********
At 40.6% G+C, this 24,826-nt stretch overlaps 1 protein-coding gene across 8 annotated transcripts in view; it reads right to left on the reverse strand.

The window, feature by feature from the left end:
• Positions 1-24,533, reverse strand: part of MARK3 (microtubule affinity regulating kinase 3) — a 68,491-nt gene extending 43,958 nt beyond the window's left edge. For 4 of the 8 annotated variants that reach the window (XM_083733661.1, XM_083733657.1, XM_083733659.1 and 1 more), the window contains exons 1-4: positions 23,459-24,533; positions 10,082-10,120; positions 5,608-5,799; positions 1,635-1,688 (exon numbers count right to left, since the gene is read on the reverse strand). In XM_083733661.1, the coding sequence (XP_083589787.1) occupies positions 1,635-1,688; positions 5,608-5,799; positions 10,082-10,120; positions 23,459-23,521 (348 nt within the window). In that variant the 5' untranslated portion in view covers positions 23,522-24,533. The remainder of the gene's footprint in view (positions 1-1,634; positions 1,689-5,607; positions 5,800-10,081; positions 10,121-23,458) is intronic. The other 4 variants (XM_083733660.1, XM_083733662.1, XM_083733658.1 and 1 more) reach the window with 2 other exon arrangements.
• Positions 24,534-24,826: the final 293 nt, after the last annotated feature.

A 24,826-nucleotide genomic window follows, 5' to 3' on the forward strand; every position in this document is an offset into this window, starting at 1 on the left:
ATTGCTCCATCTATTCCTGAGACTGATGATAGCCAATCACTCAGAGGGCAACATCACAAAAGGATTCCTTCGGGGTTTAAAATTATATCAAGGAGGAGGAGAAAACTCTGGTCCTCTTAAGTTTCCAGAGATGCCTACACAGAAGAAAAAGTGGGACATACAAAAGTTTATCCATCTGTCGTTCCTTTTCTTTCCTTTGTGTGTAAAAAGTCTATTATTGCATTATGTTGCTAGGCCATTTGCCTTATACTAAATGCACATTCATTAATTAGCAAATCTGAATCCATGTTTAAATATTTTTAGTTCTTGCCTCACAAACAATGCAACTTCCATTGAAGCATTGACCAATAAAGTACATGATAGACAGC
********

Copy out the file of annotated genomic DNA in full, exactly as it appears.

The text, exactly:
At 40.6% G+C, this 24,826-nt stretch overlaps 1 protein-coding gene across 8 annotated transcripts in view; it reads right to left on the reverse strand.

The window, feature by feature from the left end:
• Positions 1-24,533, reverse strand: part of MARK3 (microtubule affinity regulating kinase 3) — a 68,491-nt gene extending 43,958 nt beyond the window's left edge. For 4 of the 8 annotated variants that reach the window (XM_083733661.1, XM_083733657.1, XM_083733659.1 and 1 more), the window contains exons 1-4: positions 23,459-24,533; positions 10,082-10,120; positions 5,608-5,799; positions 1,635-1,688 (exon numbers count right to left, since the gene is read on the reverse strand). In XM_083733661.1, the coding sequence (XP_083589787.1) occupies positions 1,635-1,688; positions 5,608-5,799; positions 10,082-10,120; positions 23,459-23,521 (348 nt within the window). In that variant the 5' untranslated portion in view covers positions 23,522-24,533. The remainder of the gene's footprint in view (positions 1-1,634; positions 1,689-5,607; positions 5,800-10,081; positions 10,121-23,458) is intronic. The other 4 variants (XM_083733660.1, XM_083733662.1, XM_083733658.1 and 1 more) reach the window with 2 other exon arrangements.
• Positions 24,534-24,826: the final 293 nt, after the last annotated feature.

A 24,826-nucleotide genomic window follows, 5' to 3' on the forward strand; every position in this document is an offset into this window, starting at 1 on the left:
ATTGCTCCATCTATTCCTGAGACTGATGATAGCCAATCACTCAGAGGGCAACATCACAAAAGGATTCCTTCGGGGTTTAAAATTATATCAAGGAGGAGGAGAAAACTCTGGTCCTCTTAAGTTTCCAGAGATGCCTACACAGAAGAAAAAGTGGGACATACAAAAGTTTATCCATCTGTCGTTCCTTTTCTTTCCTTTGTGTGTAAAAAGTCTATTATTGCATTATGTTGCTAGGCCATTTGCCTTATACTAAATGCACATTCATTAATTAGCAAATCTGAATCCATGTTTAAATATTTTTAGTTCTTGCCTCACAAACAATGCAACTTCCATTGAAGCATTGACCAATAAAGTACATGATAGACAGC